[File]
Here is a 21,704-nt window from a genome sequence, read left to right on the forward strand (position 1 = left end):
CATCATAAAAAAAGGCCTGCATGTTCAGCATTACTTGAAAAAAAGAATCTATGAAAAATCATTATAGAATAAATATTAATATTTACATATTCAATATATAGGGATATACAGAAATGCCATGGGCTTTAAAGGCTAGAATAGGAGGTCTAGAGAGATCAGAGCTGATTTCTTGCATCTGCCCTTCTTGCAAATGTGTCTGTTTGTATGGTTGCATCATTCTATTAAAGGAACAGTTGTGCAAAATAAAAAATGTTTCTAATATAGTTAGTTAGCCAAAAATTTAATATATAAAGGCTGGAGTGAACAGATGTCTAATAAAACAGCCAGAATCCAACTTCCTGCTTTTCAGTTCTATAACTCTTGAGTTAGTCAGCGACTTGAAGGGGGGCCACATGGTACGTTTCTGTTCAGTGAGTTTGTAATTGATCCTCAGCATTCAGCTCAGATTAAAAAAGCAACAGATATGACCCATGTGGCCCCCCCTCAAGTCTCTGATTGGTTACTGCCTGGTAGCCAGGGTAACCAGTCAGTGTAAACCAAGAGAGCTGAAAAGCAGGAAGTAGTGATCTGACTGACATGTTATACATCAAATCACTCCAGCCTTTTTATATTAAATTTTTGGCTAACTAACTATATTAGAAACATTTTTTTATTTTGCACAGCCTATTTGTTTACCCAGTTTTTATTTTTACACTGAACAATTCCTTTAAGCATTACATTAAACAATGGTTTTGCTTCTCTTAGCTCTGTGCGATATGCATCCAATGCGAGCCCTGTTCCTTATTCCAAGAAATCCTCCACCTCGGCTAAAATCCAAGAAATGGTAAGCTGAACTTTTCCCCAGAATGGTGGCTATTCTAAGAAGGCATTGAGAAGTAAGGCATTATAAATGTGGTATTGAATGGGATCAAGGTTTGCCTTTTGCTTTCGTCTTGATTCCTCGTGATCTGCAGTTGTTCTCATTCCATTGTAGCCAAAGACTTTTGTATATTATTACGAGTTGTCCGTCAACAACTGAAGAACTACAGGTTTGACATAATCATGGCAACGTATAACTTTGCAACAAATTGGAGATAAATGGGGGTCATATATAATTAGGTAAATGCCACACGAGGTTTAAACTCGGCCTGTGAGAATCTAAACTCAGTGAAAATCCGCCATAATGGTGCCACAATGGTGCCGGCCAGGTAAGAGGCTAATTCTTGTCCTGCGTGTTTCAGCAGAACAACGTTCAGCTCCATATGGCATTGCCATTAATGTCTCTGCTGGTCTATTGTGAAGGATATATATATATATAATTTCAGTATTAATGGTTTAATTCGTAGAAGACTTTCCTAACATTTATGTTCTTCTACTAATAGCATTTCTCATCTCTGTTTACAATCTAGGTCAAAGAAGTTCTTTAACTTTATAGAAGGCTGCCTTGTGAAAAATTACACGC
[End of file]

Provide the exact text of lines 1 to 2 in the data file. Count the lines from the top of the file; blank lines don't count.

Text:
Here is a 21,704-nt window from a genome sequence, read left to right on the forward strand (position 1 = left end):
CATCATAAAAAAAGGCCTGCATGTTCAGCATTACTTGAAAAAAAGAATCTATGAAAAATCATTATAGAATAAATATTAATATTTACATATTCAATATATAGGGATATACAGAAATGCCATGGGCTTTAAAGGCTAGAATAGGAGGTCTAGAGAGATCAGAGCTGATTTCTTGCATCTGCCCTTCTTGCAAATGTGTCTGTTTGTATGGTTGCATCATTCTATTAAAGGAACAGTTGTGCAAAATAAAAAATGTTTCTAATATAGTTAGTTAGCCAAAAATTTAATATATAAAGGCTGGAGTGAACAGATGTCTAATAAAACAGCCAGAATCCAACTTCCTGCTTTTCAGTTCTATAACTCTTGAGTTAGTCAGCGACTTGAAGGGGGGCCACATGGTACGTTTCTGTTCAGTGAGTTTGTAATTGATCCTCAGCATTCAGCTCAGATTAAAAAAGCAACAGATATGACCCATGTGGCCCCCCCTCAAGTCTCTGATTGGTTACTGCCTGGTAGCCAGGGTAACCAGTCAGTGTAAACCAAGAGAGCTGAAAAGCAGGAAGTAGTGATCTGACTGACATGTTATACATCAAATCACTCCAGCCTTTTTATATTAAATTTTTGGCTAACTAACTATATTAGAAACATTTTTTTATTTTGCACAGCCTATTTGTTTACCCAGTTTTTATTTTTACACTGAACAATTCCTTTAAGCATTACATTAAACAATGGTTTTGCTTCTCTTAGCTCTGTGCGATATGCATCCAATGCGAGCCCTGTTCCTTATTCCAAGAAATCCTCCACCTCGGCTAAAATCCAAGAAATGGTAAGCTGAACTTTTCCCCAGAATGGTGGCTATTCTAAGAAGGCATTGAGAAGTAAGGCATTATAAATGTGGTATTGAATGGGATCAAGGTTTGCCTTTTGCTTTCGTCTTGATTCCTCGTGATCTGCAGTTGTTCTCATTCCATTGTAGCCAAAGACTTTTGTATATTATTACGAGTTGTCCGTCAACAACTGAAGAACTACAGGTTTGACATAATCATGGCAACGTATAACTTTGCAACAAATTGGAGATAAATGGGGGTCATATATAATTAGGTAAATGCCACACGAGGTTTAAACTCGGCCTGTGAGAATCTAAACTCAGTGAAAATCCGCCATAATGGTGCCACAATGGTGCCGGCCAGGTAAGAGGCTAATTCTTGTCCTGCGTGTTTCAGCAGAACAACGTTCAGCTCCATATGGCATTGCCATTAATGTCTCTGCTGGTCTATTGTGAAGGATATATATATATATAATTTCAGTATTAATGGTTTAATTCGTAGAAGACTTTCCTAACATTTATGTTCTTCTACTAATAGCATTTCTCATCTCTGTTTACAATCTAGGTCAAAGAAGTTCTTTAACTTTATAGAAGGCTGCCTTGTGAAAAATTACACGC